• George Mackenzie

The Heads Up

New research shows that professional footballers are three and a half times more likely to die from dementia than those in the general public. Many former footballers have given their opinions on the topic, regarding bans for junior footballers under the age of 14. The ban is already in place in the United States for children aged 11 and under.

Should it be brought to the UK? Is there enough evidence to show there’s a connection between heading the ball and brain illnesses?

‘Until somebody can prove there is no risk to the young, we must assume the risk is there,’ said Dr. Willie Stewart who led the study which compared deaths of over 7600 ex-players to 23 000 in the general population.

But heading is a massive part of the modern game. 186 headers were scored in the Premier League last season. But is it so important in junior football? Studies show there are only around 1.5 headers per game in youth football so can it be lost for those up to the age of 14? Scotland is set to follow in the United States’ footprints, becoming the first European nation to impose the ban, but for them it will include everyone under the age of 11. Another suggestion is to make footballs lighter to decrease the damage without losing a key part of the game. Training involving heading would be completed for no more than 30 minutes every week (and with the lighter balls) and there would be no headers during matches.

The England FA has shown it has no plans to change the policy and that heading is safe.

‘There was no evidence to suggest that heading in youth football would put players at more risk than at other stages in a professional footballer’s career,’ the FA said. But if the risk is taken, what could be the effects? Dementia, depression and memory loss have all been linked to the heading of footballs and many former players, including former West Bromwich Albion forward Jeff Astle, have died due to these illnesses.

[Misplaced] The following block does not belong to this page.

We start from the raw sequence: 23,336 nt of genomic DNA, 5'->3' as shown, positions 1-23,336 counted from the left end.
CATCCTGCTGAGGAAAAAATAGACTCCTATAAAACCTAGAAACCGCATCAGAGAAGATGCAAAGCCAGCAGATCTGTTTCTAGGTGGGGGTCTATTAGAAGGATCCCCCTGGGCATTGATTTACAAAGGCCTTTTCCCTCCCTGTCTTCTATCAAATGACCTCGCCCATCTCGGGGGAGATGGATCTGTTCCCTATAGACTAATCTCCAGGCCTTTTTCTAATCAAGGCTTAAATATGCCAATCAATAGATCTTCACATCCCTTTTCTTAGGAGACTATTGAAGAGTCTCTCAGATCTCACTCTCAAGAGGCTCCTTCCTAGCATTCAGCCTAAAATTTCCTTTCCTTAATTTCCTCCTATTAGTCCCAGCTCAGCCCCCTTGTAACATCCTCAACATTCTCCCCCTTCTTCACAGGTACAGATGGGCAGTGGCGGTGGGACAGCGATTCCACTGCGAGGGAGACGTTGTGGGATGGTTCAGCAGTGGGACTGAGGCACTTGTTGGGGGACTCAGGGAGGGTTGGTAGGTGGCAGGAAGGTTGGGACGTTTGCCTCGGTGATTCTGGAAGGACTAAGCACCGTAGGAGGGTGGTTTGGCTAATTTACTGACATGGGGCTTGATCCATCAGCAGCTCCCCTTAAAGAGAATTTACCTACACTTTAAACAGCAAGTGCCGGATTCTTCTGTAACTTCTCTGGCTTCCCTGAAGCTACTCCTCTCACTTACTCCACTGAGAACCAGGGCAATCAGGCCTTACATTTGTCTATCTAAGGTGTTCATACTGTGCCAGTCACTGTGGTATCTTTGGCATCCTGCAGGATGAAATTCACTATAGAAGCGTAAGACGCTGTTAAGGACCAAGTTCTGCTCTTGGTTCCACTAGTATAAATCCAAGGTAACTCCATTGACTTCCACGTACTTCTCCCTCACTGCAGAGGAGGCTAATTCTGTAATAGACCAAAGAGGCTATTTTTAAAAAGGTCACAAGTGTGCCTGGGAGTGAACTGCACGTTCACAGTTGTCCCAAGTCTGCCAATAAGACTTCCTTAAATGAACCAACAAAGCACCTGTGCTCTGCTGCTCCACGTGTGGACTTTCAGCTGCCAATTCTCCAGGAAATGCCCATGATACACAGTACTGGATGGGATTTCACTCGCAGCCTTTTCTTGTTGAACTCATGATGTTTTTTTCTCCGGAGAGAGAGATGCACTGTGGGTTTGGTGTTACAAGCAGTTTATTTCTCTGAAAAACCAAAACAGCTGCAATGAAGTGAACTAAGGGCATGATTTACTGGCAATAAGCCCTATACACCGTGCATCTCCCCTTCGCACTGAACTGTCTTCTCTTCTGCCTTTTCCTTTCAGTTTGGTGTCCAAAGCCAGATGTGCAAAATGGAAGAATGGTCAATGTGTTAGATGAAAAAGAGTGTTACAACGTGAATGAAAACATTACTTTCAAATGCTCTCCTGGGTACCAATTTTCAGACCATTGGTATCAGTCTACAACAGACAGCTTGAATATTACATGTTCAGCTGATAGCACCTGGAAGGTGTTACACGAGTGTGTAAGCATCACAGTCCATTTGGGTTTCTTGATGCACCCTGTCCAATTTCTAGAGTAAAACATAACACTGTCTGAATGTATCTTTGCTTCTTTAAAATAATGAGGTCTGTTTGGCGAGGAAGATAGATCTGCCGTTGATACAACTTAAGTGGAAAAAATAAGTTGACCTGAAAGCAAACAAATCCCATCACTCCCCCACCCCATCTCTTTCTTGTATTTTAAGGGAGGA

Jeff Astle died on January 19, 2002, aged 59. The cause of his death was a degenerative brain disease, which doctors found was caused by repeated heading of footballs. It was confirmed later that year that he had died from chronic traumatic encephalopathy, a disease previously linked with boxers. Danny Blanchflower, former Tottenham Hotspur captain and UEFA Cup winner, died of Alzheimer’s disease in December 1993 and his death was recorded as death by industrial industry, in reference to his playing days between 1951 and 1964.

The reason it’s so harmful is the weight of the ball and the speed it is going at. Scientists have calculated that footballs can strike players’ heads at speeds up to 128km/h. With the ball weighing half a kilogram, the ball can cause bruising on the inside back of the skull, from the brain bouncing against it. A single header or match is unlikely to cause problems but regular practice of headers can lead to serious problems.

As of the 24th February, the English, Scottish and Northern Ireland FA have issued a report to state that primary school children are banned from heading the ball during training. They can still use their head during matches but now no practice of headers is allowed.

Is the risk worth taking? Should heading be banned in games in England? Should a compromise be made?

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